Regional Paleogeography and Implications for Petroleum Prospectivity, Taranaki Basin, New Zealand
The Taranaki Basin, located predominantly offshore of western North Island, is currently the only sedimentary basin in New Zealand with active hydrocarbon production. The basin has had a complex history from the Late Cretaceous through to the Neogene, encompassing rifting, passive subsidence, compressional tectonics related to the evolution of the Australia-Pacific plate boundary and late back-arc rift phases.
As part of ongoing research into New Zealand’s petroleum resources, a regional reassessment of the paleogeographic evolution of the Taranaki Basin and surrounding areas has been undertaken, the results of which are presented here. This forms part of a larger project investigating the Taranaki Basin through new basinwide seismic mapping, biostratigraphy, facies analysis and basin modelling.
A set of 31 maps spanning the Late Cretaceous to present day have been produced, which synthesise paleobathymetric and paleofacies data. These maps expand, both in number and geographical area, on those from previous studies and incorporate significant new data. Inputs include map data from previous studies, a new compilation of biostratigraphic and bathymetric data from >200 wells in and around the Taranaki Basin and compilation of outcrop data from areas surrounding the basin. Perhaps the most important addition in this study is the use of seismic attribute and facies mapping, leading to better delineation of depositional elements, both in areas covered by 3D data and in sparser regional 2D surveys.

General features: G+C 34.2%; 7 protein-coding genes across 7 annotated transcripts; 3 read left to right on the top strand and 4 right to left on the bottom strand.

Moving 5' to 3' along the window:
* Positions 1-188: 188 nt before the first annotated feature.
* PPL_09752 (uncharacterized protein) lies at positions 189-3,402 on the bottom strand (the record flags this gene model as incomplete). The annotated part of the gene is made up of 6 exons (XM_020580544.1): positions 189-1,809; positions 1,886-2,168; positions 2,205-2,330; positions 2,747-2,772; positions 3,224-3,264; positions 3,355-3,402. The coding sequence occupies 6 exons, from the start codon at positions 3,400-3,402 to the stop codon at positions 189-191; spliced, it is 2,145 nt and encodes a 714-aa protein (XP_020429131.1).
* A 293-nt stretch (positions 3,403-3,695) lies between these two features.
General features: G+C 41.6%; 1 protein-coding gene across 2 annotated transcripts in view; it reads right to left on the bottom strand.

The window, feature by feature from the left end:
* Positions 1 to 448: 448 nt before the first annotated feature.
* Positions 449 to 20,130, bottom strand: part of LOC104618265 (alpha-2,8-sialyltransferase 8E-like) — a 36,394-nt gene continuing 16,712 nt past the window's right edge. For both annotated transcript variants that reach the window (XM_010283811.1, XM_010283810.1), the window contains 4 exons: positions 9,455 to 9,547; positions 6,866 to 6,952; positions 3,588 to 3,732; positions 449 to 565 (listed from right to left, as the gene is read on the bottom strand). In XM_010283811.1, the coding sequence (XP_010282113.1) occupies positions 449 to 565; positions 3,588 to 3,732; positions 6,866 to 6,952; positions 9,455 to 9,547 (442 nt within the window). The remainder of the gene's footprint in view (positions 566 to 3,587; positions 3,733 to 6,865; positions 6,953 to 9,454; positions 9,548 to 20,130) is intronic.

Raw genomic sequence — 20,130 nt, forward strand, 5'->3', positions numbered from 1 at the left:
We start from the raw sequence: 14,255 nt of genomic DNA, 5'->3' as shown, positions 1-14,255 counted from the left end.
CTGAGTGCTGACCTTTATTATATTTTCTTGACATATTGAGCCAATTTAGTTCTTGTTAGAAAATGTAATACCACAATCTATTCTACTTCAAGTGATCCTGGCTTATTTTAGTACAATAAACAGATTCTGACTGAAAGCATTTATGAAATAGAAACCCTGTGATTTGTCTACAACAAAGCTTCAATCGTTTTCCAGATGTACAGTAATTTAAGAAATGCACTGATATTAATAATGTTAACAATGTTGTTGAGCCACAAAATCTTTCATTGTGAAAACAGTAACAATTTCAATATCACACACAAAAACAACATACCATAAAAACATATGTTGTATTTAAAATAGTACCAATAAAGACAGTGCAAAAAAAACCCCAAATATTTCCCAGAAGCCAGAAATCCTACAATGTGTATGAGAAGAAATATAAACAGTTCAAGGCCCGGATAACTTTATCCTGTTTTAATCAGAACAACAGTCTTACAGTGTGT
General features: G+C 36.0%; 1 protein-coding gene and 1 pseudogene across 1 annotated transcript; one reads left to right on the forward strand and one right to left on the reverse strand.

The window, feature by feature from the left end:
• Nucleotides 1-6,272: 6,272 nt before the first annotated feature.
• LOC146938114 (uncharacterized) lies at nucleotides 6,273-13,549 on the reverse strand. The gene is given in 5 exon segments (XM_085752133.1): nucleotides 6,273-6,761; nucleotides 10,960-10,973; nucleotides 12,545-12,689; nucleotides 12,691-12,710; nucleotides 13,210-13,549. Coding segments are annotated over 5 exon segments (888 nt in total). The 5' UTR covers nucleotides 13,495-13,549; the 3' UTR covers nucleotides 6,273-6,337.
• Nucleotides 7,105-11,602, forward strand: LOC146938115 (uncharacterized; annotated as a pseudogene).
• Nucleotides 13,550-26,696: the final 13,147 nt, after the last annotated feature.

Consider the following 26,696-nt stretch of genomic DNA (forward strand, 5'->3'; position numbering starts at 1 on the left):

The study was carried out using GIS, allowing for the capture of significant metadata relating to features such as wells, faults, paleofacies and paleobathymetry. The maps were chosen to provide at least one paleogeographic reconstruction for major sequences bounded by regionally mapped seismic reflectors. Where possible, additional maps were constructed to capture major changes in facies or paleobathymetry within sequences.
These new paleogeographic maps provide improved control on crucial elements of the petroleum system, particularly on the distribution of potential reservoir facies, such as Cretaceous-Paleogene marginal- to shallow-marine facies and Miocene-Pliocene submarine fan systems. These maps capture the most important aspects of the tectonic and sedimentary evolution of the Taranaki Basin, and form the basis for ongoing more detailed paleofacies mapping, basin modelling studies and evaluation of regional petroleum exploration play concepts.
AAPG Search and Discovery Article #90142 © 2012 AAPG Annual Convention and Exhibition, April 22-25, 2012, Long Beach, California